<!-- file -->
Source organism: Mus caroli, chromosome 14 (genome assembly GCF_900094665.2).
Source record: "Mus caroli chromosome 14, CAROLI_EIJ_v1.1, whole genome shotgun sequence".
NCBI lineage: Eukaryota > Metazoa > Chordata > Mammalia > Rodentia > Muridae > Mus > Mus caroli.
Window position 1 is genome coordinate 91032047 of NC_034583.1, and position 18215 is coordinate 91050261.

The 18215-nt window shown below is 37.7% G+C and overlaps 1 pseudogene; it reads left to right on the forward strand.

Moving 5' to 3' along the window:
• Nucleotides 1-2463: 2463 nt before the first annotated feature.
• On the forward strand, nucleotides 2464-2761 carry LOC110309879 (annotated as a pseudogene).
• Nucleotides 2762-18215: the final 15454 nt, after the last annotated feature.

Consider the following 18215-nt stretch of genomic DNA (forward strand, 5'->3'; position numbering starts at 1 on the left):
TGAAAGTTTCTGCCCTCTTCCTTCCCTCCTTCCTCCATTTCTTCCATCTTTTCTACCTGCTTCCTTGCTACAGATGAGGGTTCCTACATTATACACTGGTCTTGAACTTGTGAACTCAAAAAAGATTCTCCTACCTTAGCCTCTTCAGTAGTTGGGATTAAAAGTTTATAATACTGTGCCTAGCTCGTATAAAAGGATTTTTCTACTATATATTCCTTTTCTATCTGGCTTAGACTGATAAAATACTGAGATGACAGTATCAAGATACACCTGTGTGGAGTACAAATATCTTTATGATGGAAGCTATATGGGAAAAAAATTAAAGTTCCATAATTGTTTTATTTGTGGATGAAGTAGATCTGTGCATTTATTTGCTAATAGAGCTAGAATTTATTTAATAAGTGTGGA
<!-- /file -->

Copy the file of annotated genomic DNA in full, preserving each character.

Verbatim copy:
Source organism: Mus caroli, chromosome 14 (genome assembly GCF_900094665.2).
Source record: "Mus caroli chromosome 14, CAROLI_EIJ_v1.1, whole genome shotgun sequence".
NCBI lineage: Eukaryota > Metazoa > Chordata > Mammalia > Rodentia > Muridae > Mus > Mus caroli.
Window position 1 is genome coordinate 91032047 of NC_034583.1, and position 18215 is coordinate 91050261.

The 18215-nt window shown below is 37.7% G+C and overlaps 1 pseudogene; it reads left to right on the forward strand.

Moving 5' to 3' along the window:
• Nucleotides 1-2463: 2463 nt before the first annotated feature.
• On the forward strand, nucleotides 2464-2761 carry LOC110309879 (annotated as a pseudogene).
• Nucleotides 2762-18215: the final 15454 nt, after the last annotated feature.

Consider the following 18215-nt stretch of genomic DNA (forward strand, 5'->3'; position numbering starts at 1 on the left):
TGAAAGTTTCTGCCCTCTTCCTTCCCTCCTTCCTCCATTTCTTCCATCTTTTCTACCTGCTTCCTTGCTACAGATGAGGGTTCCTACATTATACACTGGTCTTGAACTTGTGAACTCAAAAAAGATTCTCCTACCTTAGCCTCTTCAGTAGTTGGGATTAAAAGTTTATAATACTGTGCCTAGCTCGTATAAAAGGATTTTTCTACTATATATTCCTTTTCTATCTGGCTTAGACTGATAAAATACTGAGATGACAGTATCAAGATACACCTGTGTGGAGTACAAATATCTTTATGATGGAAGCTATATGGGAAAAAAATTAAAGTTCCATAATTGTTTTATTTGTGGATGAAGTAGATCTGTGCATTTATTTGCTAATAGAGCTAGAATTTATTTAATAAGTGTGGA